Of course, in Numbers, this is nothing about Jesus of Nazareth. It’s about Joshua, or Yeshua, the name that translates in Greek to Jesus. So obviously, Mark is throwing a softball here. We’re supposed to notice this implied reference and connection. Secondly, Ezekiel 34 talks about shepherds who do not feed their sheep as a metaphor for elites or religious leaders who were ignoring the poor and those without food. So Mark’s Gospel is implying that Jesus of Nazareth is teaching his disciples to feed people [and not just with food, mind you]. And that there should be no sheep scattered and left without their needs fulfilled.

And so it was in Mark’s story. Jesus and the disciples made it to the other side of the water to Gennesaret. People saw them and rushed in from all over to be taught and healed, as they needed. And all who touched Jesus’ cloak were healed.

So let’s return to the question of the day: What do you need to feel whole, to be content, to live fulfilling lives, to make a difference in the world, to feel like you belong?

What do you need?

It is a beautiful and important question to ask.

If you ask it honestly, you’ll find yourself drifting away from the things you want.

The things you want won’t bring fulfillment or wholeness or peace into your life. You’ll end up feeling empty. Look, a lot of us on this planet, religious or not, pursue things just because we think we want them. And I don’t just mean material things like cars, houses, clothes, etc. I mean that we pursue lifestyles and social status because we think we want them.

But do we need them?

As an ordained minister, I do a lot of weddings. But I don’t say yes to everyone. Why? Because some want to get married, and according to them, “start a family,” but they really don’t need to. In fact, they probably shouldn’t. They are in no position to do so, and if they do have children, those kids will suffer the consequences. Not everyone needs to follow every convention of society. Some who get married and have children have fulfilling and whole lives and that’s wonderful! I’m so glad for that. But not everyone needs that life. Others need a different life full of different challenges and adventures.

Likewise, youth and young adults are pushed so hard to get into the best schools and then to make the most money in the highest-paying careers, and I wonder:

Do they need to do that? Does it fulfill them? Are they whole people?

More often than not—no.

More often than not, they give up passions, joys, creativity, and uniqueness for a desk job and corporate benefits. Maybe this is what they have been conditioned to want. But I would argue that it’s not what they need.

I could go on, but you get the point. Think of all the ways that you have been conditioned to want certain things out of life and whether or not those things brought you fulfillment, joy, and wholeness.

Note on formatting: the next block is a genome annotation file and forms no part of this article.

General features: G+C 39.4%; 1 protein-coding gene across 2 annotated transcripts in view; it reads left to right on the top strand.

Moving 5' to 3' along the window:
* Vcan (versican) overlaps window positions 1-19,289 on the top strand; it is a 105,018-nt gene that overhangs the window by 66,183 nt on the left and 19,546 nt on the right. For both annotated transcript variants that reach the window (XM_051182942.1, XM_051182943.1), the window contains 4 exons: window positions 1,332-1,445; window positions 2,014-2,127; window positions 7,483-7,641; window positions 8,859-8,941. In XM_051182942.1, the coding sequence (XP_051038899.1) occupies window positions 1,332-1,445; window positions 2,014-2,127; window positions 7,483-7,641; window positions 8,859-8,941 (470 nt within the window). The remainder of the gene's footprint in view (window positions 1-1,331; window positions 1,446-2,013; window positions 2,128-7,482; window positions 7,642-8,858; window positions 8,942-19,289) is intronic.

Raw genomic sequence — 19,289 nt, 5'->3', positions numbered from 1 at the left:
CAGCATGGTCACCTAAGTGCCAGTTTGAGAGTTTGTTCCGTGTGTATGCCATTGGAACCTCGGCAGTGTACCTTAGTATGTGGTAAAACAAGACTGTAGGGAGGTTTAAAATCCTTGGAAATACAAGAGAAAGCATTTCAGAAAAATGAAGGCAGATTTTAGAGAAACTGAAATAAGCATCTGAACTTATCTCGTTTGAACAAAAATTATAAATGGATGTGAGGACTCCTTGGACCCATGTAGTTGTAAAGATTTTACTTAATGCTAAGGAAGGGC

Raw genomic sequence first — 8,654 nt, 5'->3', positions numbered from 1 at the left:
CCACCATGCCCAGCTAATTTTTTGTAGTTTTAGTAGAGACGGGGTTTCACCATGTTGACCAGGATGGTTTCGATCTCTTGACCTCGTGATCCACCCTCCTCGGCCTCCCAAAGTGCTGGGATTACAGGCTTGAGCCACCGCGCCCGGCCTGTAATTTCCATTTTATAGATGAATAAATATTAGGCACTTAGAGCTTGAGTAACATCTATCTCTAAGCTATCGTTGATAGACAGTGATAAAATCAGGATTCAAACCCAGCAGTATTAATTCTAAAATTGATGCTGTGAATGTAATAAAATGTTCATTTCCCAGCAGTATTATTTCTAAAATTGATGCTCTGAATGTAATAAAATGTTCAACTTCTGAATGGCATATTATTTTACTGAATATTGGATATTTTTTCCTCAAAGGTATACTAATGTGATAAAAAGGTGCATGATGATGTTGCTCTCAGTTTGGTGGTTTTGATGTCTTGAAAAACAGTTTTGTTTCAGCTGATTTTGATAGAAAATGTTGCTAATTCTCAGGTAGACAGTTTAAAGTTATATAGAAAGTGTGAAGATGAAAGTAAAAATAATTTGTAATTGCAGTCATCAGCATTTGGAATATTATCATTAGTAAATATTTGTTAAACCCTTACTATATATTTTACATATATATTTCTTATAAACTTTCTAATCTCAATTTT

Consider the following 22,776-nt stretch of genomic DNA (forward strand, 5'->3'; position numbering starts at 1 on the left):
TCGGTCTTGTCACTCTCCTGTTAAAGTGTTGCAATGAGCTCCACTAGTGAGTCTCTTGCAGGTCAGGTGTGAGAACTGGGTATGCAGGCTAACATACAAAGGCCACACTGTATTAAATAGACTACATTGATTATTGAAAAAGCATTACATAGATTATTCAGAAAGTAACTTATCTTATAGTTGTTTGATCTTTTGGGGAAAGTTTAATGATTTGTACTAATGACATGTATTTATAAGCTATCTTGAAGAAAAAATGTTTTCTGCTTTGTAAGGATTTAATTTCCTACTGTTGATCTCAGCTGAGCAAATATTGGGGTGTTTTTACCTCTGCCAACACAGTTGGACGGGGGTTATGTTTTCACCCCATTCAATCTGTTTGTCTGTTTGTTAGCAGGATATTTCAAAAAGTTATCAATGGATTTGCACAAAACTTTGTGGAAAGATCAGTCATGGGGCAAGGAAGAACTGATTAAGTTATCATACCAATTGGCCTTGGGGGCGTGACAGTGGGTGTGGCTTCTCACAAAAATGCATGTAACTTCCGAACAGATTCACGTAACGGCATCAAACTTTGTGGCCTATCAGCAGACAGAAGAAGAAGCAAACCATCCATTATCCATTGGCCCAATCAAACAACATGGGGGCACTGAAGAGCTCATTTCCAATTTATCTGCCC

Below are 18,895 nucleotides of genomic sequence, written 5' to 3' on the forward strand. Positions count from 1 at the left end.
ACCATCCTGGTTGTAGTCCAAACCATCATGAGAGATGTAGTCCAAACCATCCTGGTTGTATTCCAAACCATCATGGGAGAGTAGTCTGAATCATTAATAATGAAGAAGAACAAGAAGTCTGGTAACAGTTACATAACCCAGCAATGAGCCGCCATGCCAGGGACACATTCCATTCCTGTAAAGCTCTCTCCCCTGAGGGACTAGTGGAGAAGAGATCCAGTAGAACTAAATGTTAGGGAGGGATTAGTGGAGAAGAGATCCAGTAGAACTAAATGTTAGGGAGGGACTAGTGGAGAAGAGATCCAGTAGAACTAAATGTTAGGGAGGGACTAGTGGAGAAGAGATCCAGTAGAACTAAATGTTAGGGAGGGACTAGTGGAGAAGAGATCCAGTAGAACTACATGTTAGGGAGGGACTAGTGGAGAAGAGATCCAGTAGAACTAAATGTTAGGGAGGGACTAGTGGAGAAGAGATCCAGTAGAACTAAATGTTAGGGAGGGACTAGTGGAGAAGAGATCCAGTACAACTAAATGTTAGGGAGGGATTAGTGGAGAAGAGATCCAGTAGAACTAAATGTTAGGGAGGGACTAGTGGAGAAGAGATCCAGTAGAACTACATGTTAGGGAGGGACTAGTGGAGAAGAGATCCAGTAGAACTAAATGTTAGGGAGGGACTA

And then, ask yourself: what do I really need?

Jesus’ compassion for people continues to inspire me to do the same for myself, and for others. Let’s stop telling people and ourselves what they should want out of life. Let’s focus on what we all need to be fed, supported, loved, accepted, inspired, filled, and whole.

See yourself and others in this way.

Posted by

Josh grew up in Indiana and Iowa before completing a Masters of Divinity [M.Div.] at Princeton Theological Seminary [NJ]. He has worked in a variety of settings, including the Presbyterian Church (USA) and United Church of Christ (UCC) in Philadelphia, Hawai’i, Mexico, and Michigan. Currently, he serves as pastor of Love in Action United Church of Christ, a progressive, Christian, LGBTQIA+ affirming and interfaith community in Hatboro, a suburb of Philadelphia. He also holds a Bachelor of Arts in Theatre/Speech from Northwestern College (IA). Josh has worked with youth and young adult programs for 25 years regionally, nationally, and in Latin America. He is also a trained actor and performs regularly with the dinner theatre company, Without a Cue Productions, LLC. He has developed theatre arts curriculum for use in worship, youth groups, education, and group-building. Josh is also committed to promoting religious pluralism and partnering with people of all faiths and those who identify as atheist or agnostic to build bridges of shared values and cooperation. He is honored to work with the Interfaith Center of Greater Philadelphia as a Fellow and a Consultant. Focus areas include: University alternative spring break and summer programs that incorporate faith encounters and service-learning for students; workplace diversity programs that promote understanding in organizations, corporations, schools, and hospital settings. Josh also enjoys playing basketball, strumming on the guitar, traveling, learning language, or making strange and funny faces. He lives in Center City Philadelphia and thinks vegan cheesesteaks are amazingly good.

Leave a Reply